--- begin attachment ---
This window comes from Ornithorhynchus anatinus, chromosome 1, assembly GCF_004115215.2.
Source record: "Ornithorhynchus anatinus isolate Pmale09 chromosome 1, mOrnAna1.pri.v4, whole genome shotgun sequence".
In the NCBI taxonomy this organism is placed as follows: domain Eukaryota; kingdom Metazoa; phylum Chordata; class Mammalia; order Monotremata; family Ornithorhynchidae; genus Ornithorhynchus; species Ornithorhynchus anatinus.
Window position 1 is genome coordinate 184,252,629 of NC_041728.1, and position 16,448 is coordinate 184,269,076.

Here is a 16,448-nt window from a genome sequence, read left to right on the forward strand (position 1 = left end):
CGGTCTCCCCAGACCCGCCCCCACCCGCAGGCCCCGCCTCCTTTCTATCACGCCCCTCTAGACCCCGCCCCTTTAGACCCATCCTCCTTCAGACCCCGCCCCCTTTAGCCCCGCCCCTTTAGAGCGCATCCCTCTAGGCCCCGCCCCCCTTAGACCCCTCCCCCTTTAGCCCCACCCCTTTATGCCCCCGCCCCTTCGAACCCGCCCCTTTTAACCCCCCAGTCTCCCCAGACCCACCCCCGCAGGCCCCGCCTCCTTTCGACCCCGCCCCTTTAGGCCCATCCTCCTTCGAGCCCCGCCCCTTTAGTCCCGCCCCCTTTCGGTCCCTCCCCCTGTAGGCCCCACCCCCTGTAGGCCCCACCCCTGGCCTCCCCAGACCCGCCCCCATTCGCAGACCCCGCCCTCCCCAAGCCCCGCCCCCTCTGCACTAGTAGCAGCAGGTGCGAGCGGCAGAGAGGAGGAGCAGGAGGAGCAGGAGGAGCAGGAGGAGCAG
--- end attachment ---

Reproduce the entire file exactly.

This window comes from Ornithorhynchus anatinus, chromosome 1, assembly GCF_004115215.2.
Source record: "Ornithorhynchus anatinus isolate Pmale09 chromosome 1, mOrnAna1.pri.v4, whole genome shotgun sequence".
In the NCBI taxonomy this organism is placed as follows: domain Eukaryota; kingdom Metazoa; phylum Chordata; class Mammalia; order Monotremata; family Ornithorhynchidae; genus Ornithorhynchus; species Ornithorhynchus anatinus.
Window position 1 is genome coordinate 184,252,629 of NC_041728.1, and position 16,448 is coordinate 184,269,076.

Here is a 16,448-nt window from a genome sequence, read left to right on the forward strand (position 1 = left end):
CGGTCTCCCCAGACCCGCCCCCACCCGCAGGCCCCGCCTCCTTTCTATCACGCCCCTCTAGACCCCGCCCCTTTAGACCCATCCTCCTTCAGACCCCGCCCCCTTTAGCCCCGCCCCTTTAGAGCGCATCCCTCTAGGCCCCGCCCCCCTTAGACCCCTCCCCCTTTAGCCCCACCCCTTTATGCCCCCGCCCCTTCGAACCCGCCCCTTTTAACCCCCCAGTCTCCCCAGACCCACCCCCGCAGGCCCCGCCTCCTTTCGACCCCGCCCCTTTAGGCCCATCCTCCTTCGAGCCCCGCCCCTTTAGTCCCGCCCCCTTTCGGTCCCTCCCCCTGTAGGCCCCACCCCCTGTAGGCCCCACCCCTGGCCTCCCCAGACCCGCCCCCATTCGCAGACCCCGCCCTCCCCAAGCCCCGCCCCCTCTGCACTAGTAGCAGCAGGTGCGAGCGGCAGAGAGGAGGAGCAGGAGGAGCAGGAGGAGCAGGAGGAGCAG